Strategies for Improvement

How can you strengthen the quality of customer service that your finance department provides? Healthcare providers and thought leaders suggest these strategies.

Hire employees who have a customer service background. Then, train them in specific revenue cycle functions, such as communicating financial expectations to patients. In its 2006 report, Consumerism in Health Care, the Patient Friendly Billing project recommends providers seek employees from customer service industries such as hospitality, credit card companies, banking, insurers, and even funeral home collections. "If you think about the skills you need to deal with people who are experiencing a very frightening time in their lives, people who work in funeral home collections have to be empathic and sensitive to customers' needs, but also have to work toward finding a solution for payment," Rappuhn says.

Work with your human resources department to provide customer service training for finance staff. "Not only do employees need initial training in customer service skills when they are hired, but they need ongoing training as well," Lestina says. Training can be provided in a variety of ways, such as on-site presentations from trained facilitators, video presentations coupled with workbook exercises, one-on-one training with a mentor, and e-learning.

At Methodist Medical Center of Illinois, a four-hour program focusing on customer service skills for front-end revenue cycle staff has been broken up into hour-long segments, so that training can be incorporated as part of departmental meetings. "Our employees say the training has really helped them visualize interactions from the patients' point of view," says Marshall of Methodist Medical Center. "They've learned not only how to communicate verbally with patients, but also how to present themselves as more approachable through their body language as well."

Monitor new hires extensively. At UPMC, new employees do not work independently until they've had training and exposure to some of the more sensitive situations they'll deal with on the job and how to handle them.

Offer front-end employees scripted language for situations they may face on the job. "We asked our employees, 'What are the top 10 challenges you are faced with on a daily basis?' Then, we created a script for each one of those situations," says Shaffer-Platt of UPMC. "Don't underestimate how much your employees are looking for guidance on how to answer the most challenging questions they receive from patients."

Measure the quality of customer service provided by your finance staff. Jacobs of 3M Health recommends tracking the nature of customer complaint calls to your finance department. "A pattern of calls about specific types of issues may indicate that your staff need additional training on how to handle those issues," he says. After complaints are dealt with by employees, follow up with customers to gauge the level of customer service provided. "The goal is not to demean the employees, but to really reach the employees and help them achieve their customer service goals," says Lestina of HFMA.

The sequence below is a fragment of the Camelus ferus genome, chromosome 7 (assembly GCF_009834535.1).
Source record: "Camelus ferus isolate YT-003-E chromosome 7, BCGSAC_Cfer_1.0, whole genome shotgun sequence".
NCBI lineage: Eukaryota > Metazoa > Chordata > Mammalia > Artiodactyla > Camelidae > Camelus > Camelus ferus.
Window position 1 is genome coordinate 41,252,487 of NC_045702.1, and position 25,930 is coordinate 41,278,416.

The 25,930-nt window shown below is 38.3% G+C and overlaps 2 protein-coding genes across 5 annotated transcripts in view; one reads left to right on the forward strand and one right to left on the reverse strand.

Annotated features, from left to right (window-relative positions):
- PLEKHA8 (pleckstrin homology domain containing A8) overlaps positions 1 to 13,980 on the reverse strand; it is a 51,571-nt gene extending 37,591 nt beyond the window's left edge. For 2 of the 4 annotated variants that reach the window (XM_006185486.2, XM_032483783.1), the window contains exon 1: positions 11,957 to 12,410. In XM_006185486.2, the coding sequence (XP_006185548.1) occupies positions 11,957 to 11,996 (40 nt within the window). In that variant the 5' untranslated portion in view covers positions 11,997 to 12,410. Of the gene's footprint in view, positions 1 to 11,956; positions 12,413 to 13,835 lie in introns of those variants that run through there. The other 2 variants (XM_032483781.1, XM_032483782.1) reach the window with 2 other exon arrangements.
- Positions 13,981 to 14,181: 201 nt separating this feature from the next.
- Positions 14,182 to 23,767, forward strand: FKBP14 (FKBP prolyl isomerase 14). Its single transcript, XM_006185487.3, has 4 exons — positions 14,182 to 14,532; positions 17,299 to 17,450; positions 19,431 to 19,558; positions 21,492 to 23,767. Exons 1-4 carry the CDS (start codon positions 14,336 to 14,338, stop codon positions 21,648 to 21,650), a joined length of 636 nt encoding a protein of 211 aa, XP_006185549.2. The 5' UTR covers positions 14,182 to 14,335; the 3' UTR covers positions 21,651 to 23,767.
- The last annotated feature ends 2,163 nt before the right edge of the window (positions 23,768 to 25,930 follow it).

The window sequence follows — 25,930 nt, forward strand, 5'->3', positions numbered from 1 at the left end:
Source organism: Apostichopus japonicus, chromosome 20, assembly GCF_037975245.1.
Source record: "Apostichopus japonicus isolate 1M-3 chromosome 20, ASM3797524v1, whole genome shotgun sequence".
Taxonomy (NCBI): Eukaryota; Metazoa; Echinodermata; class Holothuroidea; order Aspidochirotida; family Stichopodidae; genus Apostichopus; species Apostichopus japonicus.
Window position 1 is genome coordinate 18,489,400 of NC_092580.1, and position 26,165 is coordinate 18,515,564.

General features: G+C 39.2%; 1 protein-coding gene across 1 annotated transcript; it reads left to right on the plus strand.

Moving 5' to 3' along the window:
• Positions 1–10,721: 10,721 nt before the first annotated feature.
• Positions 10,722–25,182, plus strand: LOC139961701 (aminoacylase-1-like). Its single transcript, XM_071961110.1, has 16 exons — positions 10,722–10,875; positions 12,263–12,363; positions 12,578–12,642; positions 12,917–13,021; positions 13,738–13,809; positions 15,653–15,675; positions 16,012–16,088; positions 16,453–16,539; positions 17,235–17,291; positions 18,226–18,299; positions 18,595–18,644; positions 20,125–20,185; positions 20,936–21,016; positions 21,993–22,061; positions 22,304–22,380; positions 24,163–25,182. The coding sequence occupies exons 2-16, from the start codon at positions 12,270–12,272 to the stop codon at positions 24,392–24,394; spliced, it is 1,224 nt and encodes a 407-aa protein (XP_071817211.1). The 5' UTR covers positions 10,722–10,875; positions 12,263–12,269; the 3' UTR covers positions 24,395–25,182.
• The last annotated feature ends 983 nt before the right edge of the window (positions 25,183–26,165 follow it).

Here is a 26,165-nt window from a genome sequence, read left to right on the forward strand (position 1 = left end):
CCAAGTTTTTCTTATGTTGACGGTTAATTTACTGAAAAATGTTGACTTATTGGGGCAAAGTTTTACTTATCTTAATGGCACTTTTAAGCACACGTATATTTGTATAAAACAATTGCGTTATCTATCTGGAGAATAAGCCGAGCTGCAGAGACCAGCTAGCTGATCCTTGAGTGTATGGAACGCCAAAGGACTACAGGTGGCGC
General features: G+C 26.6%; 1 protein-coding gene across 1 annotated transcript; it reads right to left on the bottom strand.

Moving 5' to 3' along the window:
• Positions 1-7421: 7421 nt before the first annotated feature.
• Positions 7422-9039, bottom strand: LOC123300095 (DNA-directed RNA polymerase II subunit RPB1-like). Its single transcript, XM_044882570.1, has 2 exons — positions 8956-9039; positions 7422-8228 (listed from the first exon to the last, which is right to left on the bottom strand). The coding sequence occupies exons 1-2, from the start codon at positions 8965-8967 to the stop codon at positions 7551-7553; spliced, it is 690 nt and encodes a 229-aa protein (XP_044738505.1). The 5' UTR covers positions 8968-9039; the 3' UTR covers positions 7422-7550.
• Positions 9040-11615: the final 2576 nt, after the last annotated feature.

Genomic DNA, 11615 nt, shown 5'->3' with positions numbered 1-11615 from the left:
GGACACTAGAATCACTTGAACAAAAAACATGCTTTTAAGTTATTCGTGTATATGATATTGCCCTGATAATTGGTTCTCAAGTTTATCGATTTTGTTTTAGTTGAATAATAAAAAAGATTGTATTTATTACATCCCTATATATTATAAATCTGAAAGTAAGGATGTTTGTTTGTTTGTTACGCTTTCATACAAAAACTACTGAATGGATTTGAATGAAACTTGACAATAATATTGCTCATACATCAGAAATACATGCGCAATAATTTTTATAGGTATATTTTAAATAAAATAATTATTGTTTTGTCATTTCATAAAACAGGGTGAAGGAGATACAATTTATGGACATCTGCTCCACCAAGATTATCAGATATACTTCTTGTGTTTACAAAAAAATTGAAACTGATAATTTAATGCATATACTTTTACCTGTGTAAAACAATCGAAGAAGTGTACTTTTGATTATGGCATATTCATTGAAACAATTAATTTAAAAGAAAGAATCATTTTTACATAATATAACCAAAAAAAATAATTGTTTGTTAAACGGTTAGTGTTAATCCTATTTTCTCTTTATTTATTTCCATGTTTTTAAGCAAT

Another way to measure employees' customer service skills is to listen in on calls periodically, then offer feedback to employees on behaviors that could be modified to enhance service. For example, at UPMC, calls to registration, scheduling, and customer service are recorded, then reviewed by supervisors, who evaluate an employee's customer service skills using a report card developed by the system "The ability to provide real-time feedback for our employees has been very effective," Shaffer-Platt says.

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Provide reinforcement of customer service skills learned. For example, send out daily service tips to staff by e-mail to remind employees of the skills they've learned in training. Share revenue cycle metrics with staff. "It's important that employees have a big-picture view of what's going on in the hospital revenue cycle and how their work interacts with the rest of the department," Lestina says. "It also adds a little bit of competition: 'Look at how much cash we have; look at what this does to our days in accounts receivable.'"

Recognize excellent performance, both individually and as a group. At Methodist Medical Center, which recently improved patient satisfaction scores in ambulatory surgery and the emergency department through its customer service initiative, the hospital sponsors "employee of the month" and "employee of the year" celebrations to recognize outstanding performance. Individual departments that achieve patient satisfaction scores in the 95th percentile are recognized by hospital leaders, who bring baskets of candy to the departments to celebrate the achievement. "These celebrations are very affirming for our employees," Marshall says. "They're part of our culture."


Jeni Williams is a senior editor in HFMA's Westchester, Ill., office.

Publication Date: Monday, October 01, 2007